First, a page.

The Public & Politics: Clarifying Confusion
As a land-grant institution, the founding mission of the University of Minnesota is to provide and promote access to higher education so we may distribute knowledge that benefits everyone. Professor William Beeman takes this goal to heart by sharing what he has learned and experienced beyond the confines of the classroom and by bringing lessons into the Minneapolis community.
International political issues can be complicated to relay because they are often tied up in multiple groups’ culture and history. Professor Beeman has used anthropology to contextualize many topics over the years, but most recently he has been able to draw from his knowledge of US-Iran relations to explain the real issues behind the Joint Comprehensive Plan of Action, otherwise known as “The Iran Deal.”
“It’s important that we understand that this is not just a deal between the US and Iran,” Beeman says. The Iran Deal is a joint agreement between five nations: Great Britain, France, Russia, China, and the US to remove UN sanctions on Iran so they may resume their right to peaceful nuclear development.
The way in which the Iran Deal was presented to American citizens was rather warped and inconsistent, because some thought the deal was a treaty between only the US and Iran. Furthermore, the American Israel Public Affairs Committee (AIPAC) wanted Iran’s entire nuclear program dismantled, and thus opposed President Obama signing the agreement.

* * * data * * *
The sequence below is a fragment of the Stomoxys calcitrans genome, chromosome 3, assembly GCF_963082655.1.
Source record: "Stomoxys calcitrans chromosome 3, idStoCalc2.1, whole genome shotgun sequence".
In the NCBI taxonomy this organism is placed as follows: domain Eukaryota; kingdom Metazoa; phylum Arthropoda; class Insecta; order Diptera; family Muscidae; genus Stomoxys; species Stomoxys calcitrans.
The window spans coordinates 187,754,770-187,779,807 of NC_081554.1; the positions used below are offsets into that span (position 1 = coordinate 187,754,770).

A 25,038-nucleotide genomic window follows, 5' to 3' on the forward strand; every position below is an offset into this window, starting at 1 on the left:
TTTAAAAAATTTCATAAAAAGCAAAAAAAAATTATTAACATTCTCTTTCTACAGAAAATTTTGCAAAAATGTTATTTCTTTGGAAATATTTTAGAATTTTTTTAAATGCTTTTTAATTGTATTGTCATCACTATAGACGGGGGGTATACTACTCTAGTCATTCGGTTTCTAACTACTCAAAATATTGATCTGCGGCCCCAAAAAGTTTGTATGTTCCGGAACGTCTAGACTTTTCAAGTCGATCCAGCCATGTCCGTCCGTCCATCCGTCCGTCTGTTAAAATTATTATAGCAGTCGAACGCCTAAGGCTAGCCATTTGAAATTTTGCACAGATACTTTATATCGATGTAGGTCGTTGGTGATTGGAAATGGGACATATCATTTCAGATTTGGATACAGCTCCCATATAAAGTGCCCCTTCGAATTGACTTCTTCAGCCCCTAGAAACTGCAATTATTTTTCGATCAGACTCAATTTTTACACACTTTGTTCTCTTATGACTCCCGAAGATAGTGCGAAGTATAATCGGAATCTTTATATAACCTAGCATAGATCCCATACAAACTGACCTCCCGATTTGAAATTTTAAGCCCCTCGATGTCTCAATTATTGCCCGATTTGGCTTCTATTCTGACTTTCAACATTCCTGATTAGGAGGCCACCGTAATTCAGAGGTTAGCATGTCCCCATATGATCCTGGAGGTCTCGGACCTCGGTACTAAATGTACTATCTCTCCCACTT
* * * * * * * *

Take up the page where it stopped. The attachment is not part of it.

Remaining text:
However, a separate treaty, signed into law in 1970, provides that non nuclear weapons nations, like Iran, will have the inalienable right to peaceful nuclear development. The treaty requires that nuclear weapons nations, like the US, protect that right. “Congress calling for complete elimination of Iran’s program is not possible,” Beeman says.
Since Professor Beeman has studied Iranian culture for over forty years and traveled in Iran just this past summer, he was able to not only provide historical and political context for the situation, but also offer the perspective of a culture that isn’t of our own.
Throughout the entire semester, many groups have invited Beeman to speak publicly on the Iranian situation to delve into the issues. He has been invited to speak with KFAI Radio, Almanac (Twin Cities Public Television), Amnesty International, and the Foreign Service Association of Minnesota.
Beeman says that events concerning the Middle East change quickly, so he will sometimes expand his lectures to include the most recent development. For example, he was recently invited to speak about the Iran Deal, but he also spoke about the Paris attacks.
“It is the duty of scholars to share information with the general public,” he says.